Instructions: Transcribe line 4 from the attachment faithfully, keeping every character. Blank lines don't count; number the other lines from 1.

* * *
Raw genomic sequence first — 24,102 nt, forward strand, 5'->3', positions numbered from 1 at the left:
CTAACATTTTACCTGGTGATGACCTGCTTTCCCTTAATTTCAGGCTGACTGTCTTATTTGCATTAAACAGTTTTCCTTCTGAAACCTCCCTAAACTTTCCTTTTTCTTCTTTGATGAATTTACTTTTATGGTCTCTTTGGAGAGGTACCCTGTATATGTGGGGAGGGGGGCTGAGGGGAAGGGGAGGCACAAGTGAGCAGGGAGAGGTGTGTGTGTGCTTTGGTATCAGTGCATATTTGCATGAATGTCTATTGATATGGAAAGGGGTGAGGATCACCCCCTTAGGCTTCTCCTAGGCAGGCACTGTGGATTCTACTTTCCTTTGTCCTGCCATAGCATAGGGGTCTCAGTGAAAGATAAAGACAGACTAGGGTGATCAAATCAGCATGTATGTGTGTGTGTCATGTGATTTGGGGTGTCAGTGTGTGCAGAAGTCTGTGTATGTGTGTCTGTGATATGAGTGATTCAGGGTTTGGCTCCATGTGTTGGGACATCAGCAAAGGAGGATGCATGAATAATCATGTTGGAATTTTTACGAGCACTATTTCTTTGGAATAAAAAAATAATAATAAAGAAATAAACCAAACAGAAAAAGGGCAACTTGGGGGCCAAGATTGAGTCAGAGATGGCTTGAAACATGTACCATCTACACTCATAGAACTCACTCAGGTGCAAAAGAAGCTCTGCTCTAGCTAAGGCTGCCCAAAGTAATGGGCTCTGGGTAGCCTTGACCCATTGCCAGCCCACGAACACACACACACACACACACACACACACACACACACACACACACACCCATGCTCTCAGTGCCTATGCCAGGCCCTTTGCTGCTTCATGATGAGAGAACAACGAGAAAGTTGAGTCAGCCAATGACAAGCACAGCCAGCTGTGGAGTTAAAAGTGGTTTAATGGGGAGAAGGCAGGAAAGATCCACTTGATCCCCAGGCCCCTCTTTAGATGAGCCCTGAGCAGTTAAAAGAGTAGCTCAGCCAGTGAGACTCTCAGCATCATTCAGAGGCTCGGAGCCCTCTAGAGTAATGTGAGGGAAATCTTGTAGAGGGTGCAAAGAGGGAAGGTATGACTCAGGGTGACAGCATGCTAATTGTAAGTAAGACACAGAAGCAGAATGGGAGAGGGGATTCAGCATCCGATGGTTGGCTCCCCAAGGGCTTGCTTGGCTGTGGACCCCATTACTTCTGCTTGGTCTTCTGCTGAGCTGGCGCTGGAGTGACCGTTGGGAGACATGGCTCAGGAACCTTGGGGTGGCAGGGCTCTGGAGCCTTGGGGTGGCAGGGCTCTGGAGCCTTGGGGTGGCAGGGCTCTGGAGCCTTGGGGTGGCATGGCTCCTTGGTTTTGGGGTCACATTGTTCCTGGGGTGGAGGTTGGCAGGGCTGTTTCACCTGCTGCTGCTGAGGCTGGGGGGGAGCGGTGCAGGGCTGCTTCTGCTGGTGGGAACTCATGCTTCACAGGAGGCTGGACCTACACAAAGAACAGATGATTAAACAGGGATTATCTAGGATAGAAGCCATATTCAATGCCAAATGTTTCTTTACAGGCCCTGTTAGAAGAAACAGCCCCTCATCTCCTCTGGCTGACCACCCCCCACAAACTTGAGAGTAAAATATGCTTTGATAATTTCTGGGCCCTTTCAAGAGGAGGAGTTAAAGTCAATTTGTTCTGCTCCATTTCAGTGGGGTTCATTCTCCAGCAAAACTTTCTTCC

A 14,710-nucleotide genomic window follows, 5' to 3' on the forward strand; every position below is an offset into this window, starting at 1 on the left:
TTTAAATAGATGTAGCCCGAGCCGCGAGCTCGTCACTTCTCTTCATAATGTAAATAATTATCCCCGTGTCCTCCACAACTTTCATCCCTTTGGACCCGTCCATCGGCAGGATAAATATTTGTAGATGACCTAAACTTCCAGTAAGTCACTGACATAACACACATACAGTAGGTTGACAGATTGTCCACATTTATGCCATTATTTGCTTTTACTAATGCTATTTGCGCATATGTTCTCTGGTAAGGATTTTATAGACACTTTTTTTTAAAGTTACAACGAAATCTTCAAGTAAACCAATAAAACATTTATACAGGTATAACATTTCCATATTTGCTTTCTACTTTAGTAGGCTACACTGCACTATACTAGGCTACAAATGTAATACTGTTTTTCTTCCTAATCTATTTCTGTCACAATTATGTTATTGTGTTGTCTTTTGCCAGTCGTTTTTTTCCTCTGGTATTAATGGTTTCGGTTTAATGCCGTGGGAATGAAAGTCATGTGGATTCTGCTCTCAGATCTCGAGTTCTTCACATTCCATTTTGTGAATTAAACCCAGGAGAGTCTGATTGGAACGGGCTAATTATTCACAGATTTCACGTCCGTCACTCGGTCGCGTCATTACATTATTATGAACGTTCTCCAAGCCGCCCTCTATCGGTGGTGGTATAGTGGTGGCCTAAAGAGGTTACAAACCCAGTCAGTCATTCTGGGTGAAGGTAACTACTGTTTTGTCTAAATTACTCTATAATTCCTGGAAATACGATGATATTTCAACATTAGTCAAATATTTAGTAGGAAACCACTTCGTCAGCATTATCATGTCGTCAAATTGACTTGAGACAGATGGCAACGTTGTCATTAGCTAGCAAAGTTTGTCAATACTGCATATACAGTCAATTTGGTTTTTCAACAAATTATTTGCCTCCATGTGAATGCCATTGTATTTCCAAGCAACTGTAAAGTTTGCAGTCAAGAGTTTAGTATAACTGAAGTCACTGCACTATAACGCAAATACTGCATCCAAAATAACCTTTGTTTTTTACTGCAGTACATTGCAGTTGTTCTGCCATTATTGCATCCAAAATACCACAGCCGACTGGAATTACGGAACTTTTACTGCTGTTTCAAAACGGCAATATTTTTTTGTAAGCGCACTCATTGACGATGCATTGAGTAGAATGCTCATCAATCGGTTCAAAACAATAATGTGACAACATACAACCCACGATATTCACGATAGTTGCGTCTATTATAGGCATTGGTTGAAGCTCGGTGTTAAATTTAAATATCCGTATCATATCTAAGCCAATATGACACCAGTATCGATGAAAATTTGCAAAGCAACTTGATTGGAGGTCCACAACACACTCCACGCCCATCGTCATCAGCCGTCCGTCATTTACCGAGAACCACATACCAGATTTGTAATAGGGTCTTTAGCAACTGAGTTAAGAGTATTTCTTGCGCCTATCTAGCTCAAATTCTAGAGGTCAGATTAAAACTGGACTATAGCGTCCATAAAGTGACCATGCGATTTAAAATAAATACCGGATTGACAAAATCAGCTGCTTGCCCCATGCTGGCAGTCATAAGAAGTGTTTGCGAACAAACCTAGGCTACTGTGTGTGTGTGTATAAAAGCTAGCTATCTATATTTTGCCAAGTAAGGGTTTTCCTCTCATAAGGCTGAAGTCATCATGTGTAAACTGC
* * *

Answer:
TTTAAATAGATGTAGCCCGAGCCGCGAGCTCGTCACTTCTCTTCATAATGTAAATAATTATCCCCGTGTCCTCCACAACTTTCATCCCTTTGGACCCGTCCATCGGCAGGATAAATATTTGTAGATGACCTAAACTTCCAGTAAGTCACTGACATAACACACATACAGTAGGTTGACAGATTGTCCACATTTATGCCATTATTTGCTTTTACTAATGCTATTTGCGCATATGTTCTCTGGTAAGGATTTTATAGACACTTTTTTTTAAAGTTACAACGAAATCTTCAAGTAAACCAATAAAACATTTATACAGGTATAACATTTCCATATTTGCTTTCTACTTTAGTAGGCTACACTGCACTATACTAGGCTACAAATGTAATACTGTTTTTCTTCCTAATCTATTTCTGTCACAATTATGTTATTGTGTTGTCTTTTGCCAGTCGTTTTTTTCCTCTGGTATTAATGGTTTCGGTTTAATGCCGTGGGAATGAAAGTCATGTGGATTCTGCTCTCAGATCTCGAGTTCTTCACATTCCATTTTGTGAATTAAACCCAGGAGAGTCTGATTGGAACGGGCTAATTATTCACAGATTTCACGTCCGTCACTCGGTCGCGTCATTACATTATTATGAACGTTCTCCAAGCCGCCCTCTATCGGTGGTGGTATAGTGGTGGCCTAAAGAGGTTACAAACCCAGTCAGTCATTCTGGGTGAAGGTAACTACTGTTTTGTCTAAATTACTCTATAATTCCTGGAAATACGATGATATTTCAACATTAGTCAAATATTTAGTAGGAAACCACTTCGTCAGCATTATCATGTCGTCAAATTGACTTGAGACAGATGGCAACGTTGTCATTAGCTAGCAAAGTTTGTCAATACTGCATATACAGTCAATTTGGTTTTTCAACAAATTATTTGCCTCCATGTGAATGCCATTGTATTTCCAAGCAACTGTAAAGTTTGCAGTCAAGAGTTTAGTATAACTGAAGTCACTGCACTATAACGCAAATACTGCATCCAAAATAACCTTTGTTTTTTACTGCAGTACATTGCAGTTGTTCTGCCATTATTGCATCCAAAATACCACAGCCGACTGGAATTACGGAACTTTTACTGCTGTTTCAAAACGGCAATATTTTTTTGTAAGCGCACTCATTGACGATGCATTGAGTAGAATGCTCATCAATCGGTTCAAAACAATAATGTGACAACATACAACCCACGATATTCACGATAGTTGCGTCTATTATAGGCATTGGTTGAAGCTCGGTGTTAAATTTAAATATCCGTATCATATCTAAGCCAATATGACACCAGTATCGATGAAAATTTGCAAAGCAACTTGATTGGAGGTCCACAACACACTCCACGCCCATCGTCATCAGCCGTCCGTCATTTACCGAGAACCACATACCAGATTTGTAATAGGGTCTTTAGCAACTGAGTTAAGAGTATTTCTTGCGCCTATCTAGCTCAAATTCTAGAGGTCAGATTAAAACTGGACTATAGCGTCCATAAAGTGACCATGCGATTTAAAATAAATACCGGATTGACAAAATCAGCTGCTTGCCCCATGCTGGCAGTCATAAGAAGTGTTTGCGAACAAACCTAGGCTACTGTGTGTGTGTGTATAAAAGCTAGCTATCTATATTTTGCCAAGTAAGGGTTTTCCTCTCATAAGGCTGAAGTCATCATGTGTAAACTGC